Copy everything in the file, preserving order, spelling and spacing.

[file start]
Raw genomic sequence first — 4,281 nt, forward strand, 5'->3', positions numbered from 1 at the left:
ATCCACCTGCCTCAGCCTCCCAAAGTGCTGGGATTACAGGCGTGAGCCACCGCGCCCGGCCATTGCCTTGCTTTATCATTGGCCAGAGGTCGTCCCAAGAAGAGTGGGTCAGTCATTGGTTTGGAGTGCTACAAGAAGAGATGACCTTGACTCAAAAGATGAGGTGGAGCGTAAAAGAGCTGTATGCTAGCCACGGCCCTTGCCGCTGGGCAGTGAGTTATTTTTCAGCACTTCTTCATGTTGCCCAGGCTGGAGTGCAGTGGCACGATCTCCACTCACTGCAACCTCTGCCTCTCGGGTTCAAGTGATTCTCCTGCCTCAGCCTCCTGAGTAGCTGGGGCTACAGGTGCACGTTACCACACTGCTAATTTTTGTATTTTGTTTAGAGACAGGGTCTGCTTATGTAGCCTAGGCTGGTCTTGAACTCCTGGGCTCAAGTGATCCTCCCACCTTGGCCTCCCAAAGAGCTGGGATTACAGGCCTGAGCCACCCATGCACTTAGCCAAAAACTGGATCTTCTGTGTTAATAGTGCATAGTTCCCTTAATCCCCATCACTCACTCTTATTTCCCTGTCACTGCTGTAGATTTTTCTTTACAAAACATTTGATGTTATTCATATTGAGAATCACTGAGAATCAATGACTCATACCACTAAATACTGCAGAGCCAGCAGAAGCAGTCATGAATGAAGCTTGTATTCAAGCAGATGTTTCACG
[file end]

Raw genomic sequence first — 4,281 nt, forward strand, 5'->3', positions numbered from 1 at the left:
ATCCACCTGCCTCAGCCTCCCAAAGTGCTGGGATTACAGGCGTGAGCCACCGCGCCCGGCCATTGCCTTGCTTTATCATTGGCCAGAGGTCGTCCCAAGAAGAGTGGGTCAGTCATTGGTTTGGAGTGCTACAAGAAGAGATGACCTTGACTCAAAAGATGAGGTGGAGCGTAAAAGAGCTGTATGCTAGCCACGGCCCTTGCCGCTGGGCAGTGAGTTATTTTTCAGCACTTCTTCATGTTGCCCAGGCTGGAGTGCAGTGGCACGATCTCCACTCACTGCAACCTCTGCCTCTCGGGTTCAAGTGATTCTCCTGCCTCAGCCTCCTGAGTAGCTGGGGCTACAGGTGCACGTTACCACACTGCTAATTTTTGTATTTTGTTTAGAGACAGGGTCTGCTTATGTAGCCTAGGCTGGTCTTGAACTCCTGGGCTCAAGTGATCCTCCCACCTTGGCCTCCCAAAGAGCTGGGATTACAGGCCTGAGCCACCCATGCACTTAGCCAAAAACTGGATCTTCTGTGTTAATAGTGCATAGTTCCCTTAATCCCCATCACTCACTCTTATTTCCCTGTCACTGCTGTAGATTTTTCTTTACAAAACATTTGATGTTATTCATATTGAGAATCACTGAGAATCAATGACTCATACCACTAAATACTGCAGAGCCAGCAGAAGCAGTCATGAATGAAGCTTGTATTCAAGCAGATGTTTCACG